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Malaysian cuisine does not receive the international respect it deserves. But the fact remains that this stuff is delicious! Malaysian cuisine is the sum of many wonderful components, with Chinese, Indian, and Malay influences. In some aspects, it resembles Indonesian cuisine, as the two countries share many of the same foods. Whatever the case may be, even if you are working in an MLM software company, once you’re in Malaysia and eating, you’ll quickly forget about historical worries and focus instead on where your next meal is coming from and how you can get to it faster. Here are some of Malaysia’s best dishes, in no particular order, to assist you in narrowing down your options.

 

  • Nasi Lemak

Coconut rice, prawn sambal, fried anchovies, peanuts, cucumber slices, and chicken rendang make up nasi lemak, which literally means “fat rice.” There may be some differences in the accompaniments, but rice, cucumber, and peanuts are very much always included.

 

  • Roti Canai

Roti canai, a flatbread that is first twisted and then grilled, is a popular morning dish that is frequently served with curry and dhal for dipping. Roti canai comes in a variety of flavours, and depending on which mamak shop you visit, you can choose roti telur (roti canai with an egg inside) or roti pisang (roti canai with bananas). It’s a perennial favourite since the options are boundless.

 

  • Lor Bak

Lor bak (also known as ngo hiang / heh gerng) is a Hokkien and Teochew cuisine popular in Eastern China and Southeast Asia, particularly Malaysia, Indonesia, and Singapore. It’s created using meat, seafood, tofu, or vegetables that have been seasoned with five-spice powder and wrapped in a thin beancurd skin. Deep-fried, they’re served with chilli sauce and loh, a sweet sauce sweetened with corn starch and beaten eggs.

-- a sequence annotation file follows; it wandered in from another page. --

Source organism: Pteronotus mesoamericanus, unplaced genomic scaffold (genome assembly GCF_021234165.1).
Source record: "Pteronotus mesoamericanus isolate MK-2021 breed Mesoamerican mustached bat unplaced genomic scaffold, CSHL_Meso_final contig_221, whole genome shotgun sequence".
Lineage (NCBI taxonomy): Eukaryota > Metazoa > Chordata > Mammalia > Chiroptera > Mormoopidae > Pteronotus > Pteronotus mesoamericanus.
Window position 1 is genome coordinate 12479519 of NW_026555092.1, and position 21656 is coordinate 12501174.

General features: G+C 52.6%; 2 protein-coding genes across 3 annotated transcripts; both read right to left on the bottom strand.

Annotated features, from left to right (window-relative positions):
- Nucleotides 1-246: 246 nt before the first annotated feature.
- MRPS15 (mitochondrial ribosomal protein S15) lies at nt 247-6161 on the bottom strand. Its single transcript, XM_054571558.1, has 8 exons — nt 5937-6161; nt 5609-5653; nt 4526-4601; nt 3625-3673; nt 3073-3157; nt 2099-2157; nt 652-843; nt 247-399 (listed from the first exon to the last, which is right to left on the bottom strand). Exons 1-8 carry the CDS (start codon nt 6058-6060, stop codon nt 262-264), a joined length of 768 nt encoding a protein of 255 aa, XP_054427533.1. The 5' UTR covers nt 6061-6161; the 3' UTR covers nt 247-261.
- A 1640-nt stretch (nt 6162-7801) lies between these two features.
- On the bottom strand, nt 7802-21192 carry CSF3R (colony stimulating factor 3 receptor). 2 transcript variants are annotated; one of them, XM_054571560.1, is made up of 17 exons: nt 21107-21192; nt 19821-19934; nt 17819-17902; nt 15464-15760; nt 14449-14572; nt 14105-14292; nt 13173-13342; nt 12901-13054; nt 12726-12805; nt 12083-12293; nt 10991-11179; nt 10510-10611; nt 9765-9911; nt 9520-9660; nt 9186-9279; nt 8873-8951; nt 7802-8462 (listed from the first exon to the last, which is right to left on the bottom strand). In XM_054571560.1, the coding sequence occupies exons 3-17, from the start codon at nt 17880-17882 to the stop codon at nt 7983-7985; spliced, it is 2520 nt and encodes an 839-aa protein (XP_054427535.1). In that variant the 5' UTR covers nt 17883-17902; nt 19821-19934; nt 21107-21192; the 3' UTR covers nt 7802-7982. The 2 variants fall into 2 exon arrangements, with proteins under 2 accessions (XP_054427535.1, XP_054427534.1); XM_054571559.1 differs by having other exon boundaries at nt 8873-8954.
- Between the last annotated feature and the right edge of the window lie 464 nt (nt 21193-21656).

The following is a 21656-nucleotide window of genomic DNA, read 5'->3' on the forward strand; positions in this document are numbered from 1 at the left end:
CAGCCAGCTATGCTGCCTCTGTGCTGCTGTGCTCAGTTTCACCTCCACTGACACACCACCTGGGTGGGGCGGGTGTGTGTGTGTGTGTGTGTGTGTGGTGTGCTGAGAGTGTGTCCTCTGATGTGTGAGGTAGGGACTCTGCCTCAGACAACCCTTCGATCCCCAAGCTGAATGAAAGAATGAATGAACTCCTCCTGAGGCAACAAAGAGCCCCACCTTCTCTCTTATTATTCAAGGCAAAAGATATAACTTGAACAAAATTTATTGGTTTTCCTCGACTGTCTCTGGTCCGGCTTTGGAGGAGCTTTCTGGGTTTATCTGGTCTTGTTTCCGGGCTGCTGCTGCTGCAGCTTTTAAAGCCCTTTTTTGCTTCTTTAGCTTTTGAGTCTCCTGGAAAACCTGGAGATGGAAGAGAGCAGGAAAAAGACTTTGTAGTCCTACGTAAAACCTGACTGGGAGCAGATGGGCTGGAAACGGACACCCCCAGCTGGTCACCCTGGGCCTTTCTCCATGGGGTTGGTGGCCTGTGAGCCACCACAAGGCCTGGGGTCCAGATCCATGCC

• Nasi Kandar

Nasi Kandar, a popular Penang-based northern Malaysian dish, is a popular northern Malaysian dish. It’s a steamed rice lunch with a choice of curries and side dishes, which might be basic or mildly seasoned. Fried chicken, gizzards, curried mutton, cubed beef, fish roe, fried prawns, or fried squid are served alongside rice. Brinjal (aubergine), okra (ladies fingers), or bitter gourd are common vegetable dishes.

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  • Satay

Satay is simple. Marinated slices of meat (chicken, beef, or lamb) are skewered and softly cooked to perfection. You can eat it plain or dip it into the spicy peanut sauce or sambal (or both) for a kick, but the juiciness of the meat will leave you wanting more.

 

  • Apam Balik

You haven’t had a true taste of Malaysian cuisine until you’ve tried this delectable delight. Apam balik is a pancake-style snack with a compact container of an omelette. It’s loaded with more than enough sugar, peanuts, and the occasional sprinkle of corn, and it’s a meal that’s continually reinvented.

 

  • Asam Laksa

In Malaysia, there are many different types of laksa, yet there are two main types: asam laksa & curry laksa. Asam laksa is one of Penang’s most popular meals, and it’s usually made with white flakey fish. Noodles, cucumber, pineapple, fresh mint, lemongrass, and ginger are included in the tangy, tamarind-based soup. You’ll be hooked on this meal as soon as you try it since it has such an alluring combination of salty, spicy, and sweet flavours.

 

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